This is one of my favorite dishes as it’s both visually appealing and tastes amazing. The brainchild of Shinichi Takase, who was inspired by soldiers who cooked meat and wild grass on kawara tile during the Seinan War in 1877, Kawara Soba consists of cha soba noodles (‘cha’ meaning tea) served on a hot kawara tile, which gives the noodles a crunchy texture.
As the name suggests, cha soba noodles contain green tea, making the color contrast beautifully with the black kawara. The noodles are also topped with thin slices of fried beef, nori seaweed, green onion, momiji oroshi (grated daikon radish with chili), and lemon slices, giving it a lovely presentation.
Similar to zaru soba, or a cold soba dish, the noodles are dipped into a soy sauce-based soup when eating but you can also try the noodles straight from the tile, allowing you to experience different flavors and textures.
Kawara Soba is especially popular in Shimonoseki, which is the largest city in Yamaguchi Prefecture, and you can even eat at Ganso Kawara Soba Takase where Kawara Soba originated in 1962.
Bari Soba (ばりそば)
This dish is comprised of crunchy (bari) fried noodles topped with fried seasonal ingredients from both mountain and sea, such as seafood, cabbage, mushrooms, and bamboo shoots.
Although it looks similar to Sara Udon in Nagasaki, another meaning of bari in Yamaguchi dialect is to “heap on” or a generous amount, so this dish is much larger and more filling. Bari Soba also contains a chicken-based broth while Sara Udon’s broth is pork-based.
Fugu is blowfish and, depending on the person, can either be a frightening or an exciting dish to eat since certain parts of the fish are toxic. Of course, the poison-containing parts are carefully removed by skilled licensed chefs before being served to patrons, which is one reason why it’s a delicacy in Japan.
If you’re not a fan of fishy food, you’ll likely enjoy fugu as the taste is quite subtle and delicate. It’s also served in various ways, such as in soups, as tempura, or fried. I recommend having it sashimi-style with ponzu sauce.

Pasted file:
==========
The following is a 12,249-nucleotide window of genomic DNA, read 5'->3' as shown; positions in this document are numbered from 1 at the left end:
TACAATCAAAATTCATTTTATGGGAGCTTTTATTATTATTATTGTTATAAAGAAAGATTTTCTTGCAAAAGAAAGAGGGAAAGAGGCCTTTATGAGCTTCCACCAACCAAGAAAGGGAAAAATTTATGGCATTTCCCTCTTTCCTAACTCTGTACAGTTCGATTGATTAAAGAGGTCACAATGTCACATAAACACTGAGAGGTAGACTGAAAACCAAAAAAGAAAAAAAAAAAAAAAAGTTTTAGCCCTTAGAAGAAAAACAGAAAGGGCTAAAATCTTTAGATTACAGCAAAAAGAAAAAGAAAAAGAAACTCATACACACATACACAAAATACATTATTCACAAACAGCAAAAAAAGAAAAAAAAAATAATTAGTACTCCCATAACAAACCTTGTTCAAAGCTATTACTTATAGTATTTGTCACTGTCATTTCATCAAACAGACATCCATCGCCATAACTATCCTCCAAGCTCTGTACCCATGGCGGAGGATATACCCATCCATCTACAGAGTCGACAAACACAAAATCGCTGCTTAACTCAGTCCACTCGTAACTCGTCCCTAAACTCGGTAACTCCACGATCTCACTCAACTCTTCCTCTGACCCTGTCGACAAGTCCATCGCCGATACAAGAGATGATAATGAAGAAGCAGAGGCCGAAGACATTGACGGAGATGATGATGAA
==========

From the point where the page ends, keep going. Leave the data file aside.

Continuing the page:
For those looking to try fugu, head down to Shimonoseki City. The waters along Shimonoseki’s coast are abundant in fugu, which is one key reason why this city processes the most fugu in Japan.
There are several restaurants where you can have fresh fugu but for the best, try Shimonoseki’s famous fish market, Karato Market, or restaurants in Kamon Wharf. And fun fact — although blowfish in Japanese is fugu, people in Shimonoseki call it fuku, meaning luck!
Kasado Hirame (笠戸ひらめ, かさどひらめ)
This type of flatfish (ひらめ) is local to Kasado Island in Kudamatsu City. Similar to fugu, it has a firm texture but it is also fatty and thick with a hint of sweetness to it. It’s said that the fish tastes more flavorful the more you chew it.
Kasado Hirame is served in several different ways, such as boiled, fried, grilled, or as sashimi or shabu shabu.
Uirou (外郎, ういろう)
This wagashi, or Japanese confectionary, is a rectangular-shaped steamed rice cake that comes in various colors and flavors.
Uirou can be found across Japan but Yamaguchi is particularly famous for their version as instead of glutinous rice, it’s made out of warabi starch that gives it a chewy yet smooth and delicate taste, almost like a high-quality gummy.
This confectionery is commonly used in tea ceremonies but also makes a perfect souvenir, which is why it’s easy to find Uirou in souvenir shops across the prefecture. However, if you want to try freshly made Uirou and possibly experience a factory tour, I suggest visiting Taharaya in Yamaguchi City.
Nihonshu (日本酒, にほんしゅ)
Situated among both land and sea, Yamaguchi Prefecture’s location has made it an ideal environment to grow the perfect rice for delicious sake (known as Nihonshu in Japanese).
Iwakuni City alone boasts five sake breweries and among these is Asahi Shuzō, which is responsible for making Dassai, one of the most well-known and highly-regarded sake brands in Japan. Dassai, a Junmai-Daiginjō sake (the highest grade), is light and smooth with a fruity yet complex taste to it, making it popular even among those who aren’t the biggest fans of sake. Pair it with some fugu and you’re golden.
If you’re in Yamaguchi Prefecture in the fall, you might want to check out Yuda Onsen’s sake festival where you can try various kinds of local sake and food as well as enjoy performances.
Now that you’re acquainted with all of the wonderful food Yamaguchi Prefecture has to offer, I hope you take the time to visit – you won’t regret it!
What Yamaguchi food would you like to try first?
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Kay is a Canadian freelance translator and writer who has been in Japan for more than a decade. Having lived in the Chugoku, Kanto, and now the Kansai regions, she hopes to share their various local cuisine on JFG.
She also writes about her experiences being a mother in Japan on her website, Tiny Tot in Tokyo.